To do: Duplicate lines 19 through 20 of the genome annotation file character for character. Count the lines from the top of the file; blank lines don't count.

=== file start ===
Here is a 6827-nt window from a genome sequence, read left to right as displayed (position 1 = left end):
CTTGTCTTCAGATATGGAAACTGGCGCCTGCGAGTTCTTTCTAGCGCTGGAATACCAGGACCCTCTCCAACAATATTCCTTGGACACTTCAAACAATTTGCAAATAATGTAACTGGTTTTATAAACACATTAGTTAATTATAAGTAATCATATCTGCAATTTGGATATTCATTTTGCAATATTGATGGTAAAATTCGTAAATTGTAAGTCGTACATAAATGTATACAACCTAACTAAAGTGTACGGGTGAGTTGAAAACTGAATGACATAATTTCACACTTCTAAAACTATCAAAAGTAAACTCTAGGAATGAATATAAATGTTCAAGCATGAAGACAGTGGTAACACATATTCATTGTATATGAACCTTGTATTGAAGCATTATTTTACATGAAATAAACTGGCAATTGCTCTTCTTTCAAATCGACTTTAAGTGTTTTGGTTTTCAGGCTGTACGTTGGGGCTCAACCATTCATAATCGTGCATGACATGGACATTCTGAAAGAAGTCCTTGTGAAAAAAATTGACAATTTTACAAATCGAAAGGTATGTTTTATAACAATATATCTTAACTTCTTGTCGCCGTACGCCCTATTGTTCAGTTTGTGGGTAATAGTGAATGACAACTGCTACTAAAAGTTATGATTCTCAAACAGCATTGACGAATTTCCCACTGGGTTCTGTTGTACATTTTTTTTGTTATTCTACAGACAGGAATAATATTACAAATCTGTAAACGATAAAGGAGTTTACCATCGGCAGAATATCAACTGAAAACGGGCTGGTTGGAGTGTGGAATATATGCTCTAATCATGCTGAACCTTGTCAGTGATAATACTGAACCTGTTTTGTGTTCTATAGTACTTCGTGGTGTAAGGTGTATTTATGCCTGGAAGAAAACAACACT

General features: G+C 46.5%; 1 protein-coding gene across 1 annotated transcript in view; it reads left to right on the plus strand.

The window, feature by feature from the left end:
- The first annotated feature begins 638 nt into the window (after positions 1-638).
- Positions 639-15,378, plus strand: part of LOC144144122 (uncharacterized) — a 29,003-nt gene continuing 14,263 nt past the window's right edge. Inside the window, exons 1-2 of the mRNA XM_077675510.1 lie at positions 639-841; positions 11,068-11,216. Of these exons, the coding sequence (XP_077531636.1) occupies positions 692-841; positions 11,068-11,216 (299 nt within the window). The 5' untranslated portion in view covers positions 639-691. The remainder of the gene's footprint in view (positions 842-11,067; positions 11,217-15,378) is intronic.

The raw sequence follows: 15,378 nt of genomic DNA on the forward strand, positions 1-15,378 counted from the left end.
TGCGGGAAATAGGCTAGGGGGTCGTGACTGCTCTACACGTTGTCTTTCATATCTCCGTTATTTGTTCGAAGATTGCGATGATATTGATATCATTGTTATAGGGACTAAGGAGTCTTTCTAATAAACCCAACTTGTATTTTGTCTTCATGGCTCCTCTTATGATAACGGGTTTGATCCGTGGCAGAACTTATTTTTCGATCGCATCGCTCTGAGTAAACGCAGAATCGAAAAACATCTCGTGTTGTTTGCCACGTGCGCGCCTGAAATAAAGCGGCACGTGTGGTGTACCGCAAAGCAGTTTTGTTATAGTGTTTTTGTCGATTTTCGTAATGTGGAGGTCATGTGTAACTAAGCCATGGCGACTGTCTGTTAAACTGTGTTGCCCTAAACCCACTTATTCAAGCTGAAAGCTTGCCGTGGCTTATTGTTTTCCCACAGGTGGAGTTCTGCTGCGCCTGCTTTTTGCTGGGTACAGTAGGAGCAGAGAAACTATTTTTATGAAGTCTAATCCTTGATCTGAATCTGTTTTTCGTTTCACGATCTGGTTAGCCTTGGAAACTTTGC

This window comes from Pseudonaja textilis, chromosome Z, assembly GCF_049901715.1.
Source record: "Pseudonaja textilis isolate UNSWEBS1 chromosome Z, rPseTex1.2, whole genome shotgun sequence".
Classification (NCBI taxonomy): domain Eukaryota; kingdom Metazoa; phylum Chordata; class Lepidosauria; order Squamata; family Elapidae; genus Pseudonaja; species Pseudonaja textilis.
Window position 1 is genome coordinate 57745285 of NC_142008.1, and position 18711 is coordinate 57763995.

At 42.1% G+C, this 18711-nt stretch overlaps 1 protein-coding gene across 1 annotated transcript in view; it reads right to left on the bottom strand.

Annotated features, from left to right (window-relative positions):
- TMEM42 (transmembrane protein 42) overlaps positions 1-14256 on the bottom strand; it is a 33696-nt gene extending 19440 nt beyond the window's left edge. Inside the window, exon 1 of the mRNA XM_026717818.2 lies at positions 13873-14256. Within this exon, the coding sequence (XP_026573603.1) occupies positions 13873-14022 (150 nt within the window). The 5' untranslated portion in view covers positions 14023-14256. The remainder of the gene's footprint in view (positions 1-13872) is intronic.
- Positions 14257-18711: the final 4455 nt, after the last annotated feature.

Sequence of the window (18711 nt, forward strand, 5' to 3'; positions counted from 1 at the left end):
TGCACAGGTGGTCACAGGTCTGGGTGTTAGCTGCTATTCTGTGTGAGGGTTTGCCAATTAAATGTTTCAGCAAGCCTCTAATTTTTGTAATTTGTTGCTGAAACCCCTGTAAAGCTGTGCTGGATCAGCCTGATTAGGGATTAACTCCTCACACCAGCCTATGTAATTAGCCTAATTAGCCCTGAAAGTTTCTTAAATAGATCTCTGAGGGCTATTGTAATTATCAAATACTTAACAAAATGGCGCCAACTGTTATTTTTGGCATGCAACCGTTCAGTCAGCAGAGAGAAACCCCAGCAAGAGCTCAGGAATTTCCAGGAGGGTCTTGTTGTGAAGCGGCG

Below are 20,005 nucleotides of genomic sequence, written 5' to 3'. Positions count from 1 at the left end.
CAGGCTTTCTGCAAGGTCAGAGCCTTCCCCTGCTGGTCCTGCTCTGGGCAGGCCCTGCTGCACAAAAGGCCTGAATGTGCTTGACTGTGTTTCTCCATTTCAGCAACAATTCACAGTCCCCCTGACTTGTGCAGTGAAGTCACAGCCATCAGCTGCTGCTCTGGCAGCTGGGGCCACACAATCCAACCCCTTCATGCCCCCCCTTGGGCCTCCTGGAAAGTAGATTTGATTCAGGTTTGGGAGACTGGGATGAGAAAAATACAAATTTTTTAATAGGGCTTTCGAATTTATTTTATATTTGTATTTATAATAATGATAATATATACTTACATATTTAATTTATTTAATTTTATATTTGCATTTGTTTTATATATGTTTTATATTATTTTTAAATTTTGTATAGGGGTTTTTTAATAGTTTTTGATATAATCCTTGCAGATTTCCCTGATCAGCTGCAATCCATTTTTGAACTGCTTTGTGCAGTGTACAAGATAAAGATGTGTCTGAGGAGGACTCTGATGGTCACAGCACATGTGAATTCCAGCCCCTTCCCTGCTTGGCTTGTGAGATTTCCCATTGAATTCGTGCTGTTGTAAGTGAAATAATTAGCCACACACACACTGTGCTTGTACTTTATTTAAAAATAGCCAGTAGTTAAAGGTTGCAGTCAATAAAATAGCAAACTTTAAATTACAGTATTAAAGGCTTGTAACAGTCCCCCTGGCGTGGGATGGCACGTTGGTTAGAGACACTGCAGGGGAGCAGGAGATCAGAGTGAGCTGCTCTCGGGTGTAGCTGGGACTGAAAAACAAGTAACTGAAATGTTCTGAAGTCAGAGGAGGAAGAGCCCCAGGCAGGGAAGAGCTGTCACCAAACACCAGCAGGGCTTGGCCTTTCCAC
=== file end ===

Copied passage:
Below are 20,005 nucleotides of genomic sequence, written 5' to 3'. Positions count from 1 at the left end.
CAGGCTTTCTGCAAGGTCAGAGCCTTCCCCTGCTGGTCCTGCTCTGGGCAGGCCCTGCTGCACAAAAGGCCTGAATGTGCTTGACTGTGTTTCTCCATTTCAGCAACAATTCACAGTCCCCCTGACTTGTGCAGTGAAGTCACAGCCATCAGCTGCTGCTCTGGCAGCTGGGGCCACACAATCCAACCCCTTCATGCCCCCCCTTGGGCCTCCTGGAAAGTAGATTTGATTCAGGTTTGGGAGACTGGGATGAGAAAAATACAAATTTTTTAATAGGGCTTTCGAATTTATTTTATATTTGTATTTATAATAATGATAATATATACTTACATATTTAATTTATTTAATTTTATATTTGCATTTGTTTTATATATGTTTTATATTATTTTTAAATTTTGTATAGGGGTTTTTTAATAGTTTTTGATATAATCCTTGCAGATTTCCCTGATCAGCTGCAATCCATTTTTGAACTGCTTTGTGCAGTGTACAAGATAAAGATGTGTCTGAGGAGGACTCTGATGGTCACAGCACATGTGAATTCCAGCCCCTTCCCTGCTTGGCTTGTGAGATTTCCCATTGAATTCGTGCTGTTGTAAGTGAAATAATTAGCCACACACACACTGTGCTTGTACTTTATTTAAAAATAGCCAGTAGTTAAAGGTTGCAGTCAATAAAATAGCAAACTTTAAATTACAGTATTAAAGGCTTGTAACAGTCCCCCTGGCGTGGGATGGCACGTTGGTTAGAGACACTGCAGGGGAGCAGGAGATCAGAGTGAGCTGCTCTCGGGTGTAGCTGGGACTGAAAAACAAGTAACTGAAATGTTCTGAAGTCAGAGGAGGAAGAGCCCCAGGCAGGGAAGAGCTGTCACCAAACACCAGCAGGGCTTGGCCTTTCCAC